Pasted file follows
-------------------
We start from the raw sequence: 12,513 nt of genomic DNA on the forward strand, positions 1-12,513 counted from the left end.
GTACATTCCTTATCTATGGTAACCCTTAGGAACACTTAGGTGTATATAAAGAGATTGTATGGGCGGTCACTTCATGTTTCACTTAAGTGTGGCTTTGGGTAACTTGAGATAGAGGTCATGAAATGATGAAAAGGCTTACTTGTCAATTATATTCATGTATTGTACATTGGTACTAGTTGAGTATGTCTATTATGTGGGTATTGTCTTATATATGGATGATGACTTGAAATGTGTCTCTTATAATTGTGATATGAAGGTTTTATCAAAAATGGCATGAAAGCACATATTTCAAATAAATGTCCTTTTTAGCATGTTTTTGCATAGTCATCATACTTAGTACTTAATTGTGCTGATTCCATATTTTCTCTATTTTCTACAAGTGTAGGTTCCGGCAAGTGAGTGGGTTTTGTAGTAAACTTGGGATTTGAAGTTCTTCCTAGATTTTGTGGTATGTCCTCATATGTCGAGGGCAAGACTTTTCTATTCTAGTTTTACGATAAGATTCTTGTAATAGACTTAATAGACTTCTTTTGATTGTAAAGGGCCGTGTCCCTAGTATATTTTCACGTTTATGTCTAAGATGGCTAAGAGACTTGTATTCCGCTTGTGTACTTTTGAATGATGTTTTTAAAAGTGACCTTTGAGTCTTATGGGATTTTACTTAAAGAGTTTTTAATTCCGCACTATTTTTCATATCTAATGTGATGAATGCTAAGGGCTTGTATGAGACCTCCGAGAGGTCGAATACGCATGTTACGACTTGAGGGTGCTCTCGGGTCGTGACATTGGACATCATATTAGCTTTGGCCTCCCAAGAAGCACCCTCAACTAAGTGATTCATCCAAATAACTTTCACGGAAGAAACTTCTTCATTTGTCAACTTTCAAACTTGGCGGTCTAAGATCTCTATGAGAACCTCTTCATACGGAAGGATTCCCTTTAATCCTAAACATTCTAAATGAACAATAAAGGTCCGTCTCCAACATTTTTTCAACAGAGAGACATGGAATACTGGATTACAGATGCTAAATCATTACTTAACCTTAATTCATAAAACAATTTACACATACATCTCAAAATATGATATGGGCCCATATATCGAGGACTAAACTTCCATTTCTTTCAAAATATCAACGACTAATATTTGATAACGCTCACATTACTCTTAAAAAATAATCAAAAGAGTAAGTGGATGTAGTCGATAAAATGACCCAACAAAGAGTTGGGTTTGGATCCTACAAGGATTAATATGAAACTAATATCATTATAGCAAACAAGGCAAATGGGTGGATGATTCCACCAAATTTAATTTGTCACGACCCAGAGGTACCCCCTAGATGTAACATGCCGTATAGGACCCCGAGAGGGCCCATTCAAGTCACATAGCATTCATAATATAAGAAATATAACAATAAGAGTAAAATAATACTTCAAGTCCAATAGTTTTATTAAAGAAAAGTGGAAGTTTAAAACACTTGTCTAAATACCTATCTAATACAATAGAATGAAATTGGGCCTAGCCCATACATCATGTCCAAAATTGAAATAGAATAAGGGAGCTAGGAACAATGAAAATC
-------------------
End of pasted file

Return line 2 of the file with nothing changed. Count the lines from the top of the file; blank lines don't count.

GTACATTCCTTATCTATGGTAACCCTTAGGAACACTTAGGTGTATATAAAGAGATTGTATGGGCGGTCACTTCATGTTTCACTTAAGTGTGGCTTTGGGTAACTTGAGATAGAGGTCATGAAATGATGAAAAGGCTTACTTGTCAATTATATTCATGTATTGTACATTGGTACTAGTTGAGTATGTCTATTATGTGGGTATTGTCTTATATATGGATGATGACTTGAAATGTGTCTCTTATAATTGTGATATGAAGGTTTTATCAAAAATGGCATGAAAGCACATATTTCAAATAAATGTCCTTTTTAGCATGTTTTTGCATAGTCATCATACTTAGTACTTAATTGTGCTGATTCCATATTTTCTCTATTTTCTACAAGTGTAGGTTCCGGCAAGTGAGTGGGTTTTGTAGTAAACTTGGGATTTGAAGTTCTTCCTAGATTTTGTGGTATGTCCTCATATGTCGAGGGCAAGACTTTTCTATTCTAGTTTTACGATAAGATTCTTGTAATAGACTTAATAGACTTCTTTTGATTGTAAAGGGCCGTGTCCCTAGTATATTTTCACGTTTATGTCTAAGATGGCTAAGAGACTTGTATTCCGCTTGTGTACTTTTGAATGATGTTTTTAAAAGTGACCTTTGAGTCTTATGGGATTTTACTTAAAGAGTTTTTAATTCCGCACTATTTTTCATATCTAATGTGATGAATGCTAAGGGCTTGTATGAGACCTCCGAGAGGTCGAATACGCATGTTACGACTTGAGGGTGCTCTCGGGTCGTGACATTGGACATCATATTAGCTTTGGCCTCCCAAGAAGCACCCTCAACTAAGTGATTCATCCAAATAACTTTCACGGAAGAAACTTCTTCATTTGTCAACTTTCAAACTTGGCGGTCTAAGATCTCTATGAGAACCTCTTCATACGGAAGGATTCCCTTTAATCCTAAACATTCTAAATGAACAATAAAGGTCCGTCTCCAACATTTTTTCAACAGAGAGACATGGAATACTGGATTACAGATGCTAAATCATTACTTAACCTTAATTCATAAAACAATTTACACATACATCTCAAAATATGATATGGGCCCATATATCGAGGACTAAACTTCCATTTCTTTCAAAATATCAACGACTAATATTTGATAACGCTCACATTACTCTTAAAAAATAATCAAAAGAGTAAGTGGATGTAGTCGATAAAATGACCCAACAAAGAGTTGGGTTTGGATCCTACAAGGATTAATATGAAACTAATATCATTATAGCAAACAAGGCAAATGGGTGGATGATTCCACCAAATTTAATTTGTCACGACCCAGAGGTACCCCCTAGATGTAACATGCCGTATAGGACCCCGAGAGGGCCCATTCAAGTCACATAGCATTCATAATATAAGAAATATAACAATAAGAGTAAAATAATACTTCAAGTCCAATAGTTTTATTAAAGAAAAGTGGAAGTTTAAAACACTTGTCTAAATACCTATCTAATACAATAGAATGAAATTGGGCCTAGCCCATACATCATGTCCAAAATTGAAATAGAATAAGGGAGCTAGGAACAATGAAAATC